Pakistan's Bhutto assassinated in attack - KSWO 7News | Breaking News, Weather and Sports

Pakistan's Bhutto assassinated in attack

RAWALPINDI_Pakistan opposition leader Benazir Bhutto was assassinated Thursday in a suicide attack that also killed at least 20 others at the end of a campaign rally, aides said.

The death of the 54-year-old charismatic former prime minister threw the campaign for the Jan. 8 election into chaos and created fears of mass protests and an eruption of violence across the volatile south Asian nation.

The attacker struck just minutes after Bhutto addressed a rally of thousands of supporters in the garrison city of Rawalpindi, 8 miles south of Islamabad. She was shot in the neck and chest by the attacker, who then blew himself up, said, Rehman Malik, Bhutto's security adviser.

At least 20 others were killed in the attack.

Bhutto was rushed to the hospital and taken into emergency surgery.

"At 6:16 p.m. she expired," said Wasif Ali Khan, a member of Bhutto's party who was at Rawalpindi General Hospital.

"The surgeons confirmed that she has been martyred," Bhutto's lawyer Babar Awan said.

Bhutto's supporters at the hospital exploded in anger, smashing the glass door at the main entrance of the emergency unit. Others burst into tears. One man with a flag of Bhutto's Pakistan People's Party tied around his head was beating his chest.

Some at the hospital began chanting, "Killer, Killer, Musharraf," referring to Pakistani President Pervez Musharraf, Bhutto's main political opponent. A few began stoning cars outside.

"We repeatedly informed the government to provide her proper security and appropriate equipment including jammers, but they paid no heed to our requests," Malik said.

Nawaz Sharif, another former premier and opposition leader, arrived at the hospital and sat silently next to Bhutto's body. Earlier on Thursday, four people were killed at a rally for Sharif when his supporters clashed with backers of Musharraf near Rawalpindi.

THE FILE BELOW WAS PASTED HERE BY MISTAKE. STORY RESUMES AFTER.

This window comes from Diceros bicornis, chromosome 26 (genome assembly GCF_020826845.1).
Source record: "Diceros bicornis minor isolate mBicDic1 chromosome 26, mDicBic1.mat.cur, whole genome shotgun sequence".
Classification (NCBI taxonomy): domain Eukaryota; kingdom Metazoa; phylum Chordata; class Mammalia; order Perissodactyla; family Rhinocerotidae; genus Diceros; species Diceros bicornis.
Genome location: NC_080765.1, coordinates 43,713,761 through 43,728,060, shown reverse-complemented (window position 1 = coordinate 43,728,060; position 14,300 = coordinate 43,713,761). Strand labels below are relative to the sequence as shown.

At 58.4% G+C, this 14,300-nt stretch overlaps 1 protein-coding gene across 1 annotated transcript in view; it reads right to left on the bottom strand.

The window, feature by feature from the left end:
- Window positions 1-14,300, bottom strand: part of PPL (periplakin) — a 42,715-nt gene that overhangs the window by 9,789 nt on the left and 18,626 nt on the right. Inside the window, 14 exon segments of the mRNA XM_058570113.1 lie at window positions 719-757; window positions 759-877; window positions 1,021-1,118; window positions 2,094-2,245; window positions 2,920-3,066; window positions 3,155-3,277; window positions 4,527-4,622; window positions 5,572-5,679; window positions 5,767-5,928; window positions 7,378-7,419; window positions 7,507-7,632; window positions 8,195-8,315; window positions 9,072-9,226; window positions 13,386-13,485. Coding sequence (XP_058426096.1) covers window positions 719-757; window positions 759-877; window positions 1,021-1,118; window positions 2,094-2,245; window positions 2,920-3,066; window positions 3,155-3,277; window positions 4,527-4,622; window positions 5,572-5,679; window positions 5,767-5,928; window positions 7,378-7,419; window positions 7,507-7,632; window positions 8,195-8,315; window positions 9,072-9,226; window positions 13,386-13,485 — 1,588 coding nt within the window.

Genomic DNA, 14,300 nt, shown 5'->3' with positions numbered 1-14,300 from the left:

In Washington, the State Department said it was seeking confirmation of Bhutto's condition.

"Certainly, we condemn the attack on this rally," deputy spokesman Tom Casey said. "It demonstrates that there are still those in Pakistan who want to subvert reconciliation and efforts to advance democracy."

The United States has for months been encouraging Musharraf to reach an accommodation with the opposition, particularly Bhutto, who was seen as having a wide base of support in Pakistan. Her party had been widely expected to do well in parliamentary elections set for next month.

Bhutto served twice as Pakistan's prime minister between 1988 and 1996. She had returned to Pakistan from an eight-year exile on Oct. 18. On the same day, her homecoming parade in Karachi was also targeted by a suicide attacker, killing more than 140 people. On that occasion she narrowly escaped injury.

At the scene of the bombing, an Associated Press reporter saw body parts and flesh scattered at the back gate of the Liaqat Bagh park where Bhutto had spoken. He counted about 20 bodies, including police, and could see many other wounded people.

Party supporter Chaudry Mohammed Nazir said that two gunshots rang out when Bhutto's vehicle pulled into the main street and then there was a big blast next to her car.

Police cordoned off the street with white and red tape, and rescue workers rushed to put victims in ambulances as people wailed nearby.

The clothing of some of the victims was shredded and people put party flags over their bodies. Police caps and shoes littered the asphalt.

Hundreds of riot police had manned security checkpoints to guard the venue. It was Bhutto's first public meeting in Rawalpindi since she came back to the country.

In November, Bhutto had also planned a rally in the city, but Musharraf forced her to cancel it, citing security fears.

In recent weeks, suicide bombers have repeatedly targeted security forces in Rawalpindi, a city near the capital where Musharraf stays and the Pakistan army has its headquarters.

Sadaqat Jan, AP Writer © 2007 The Associated Press. All rights reserved. This material may not be published, broadcast, rewritten or redistributed.
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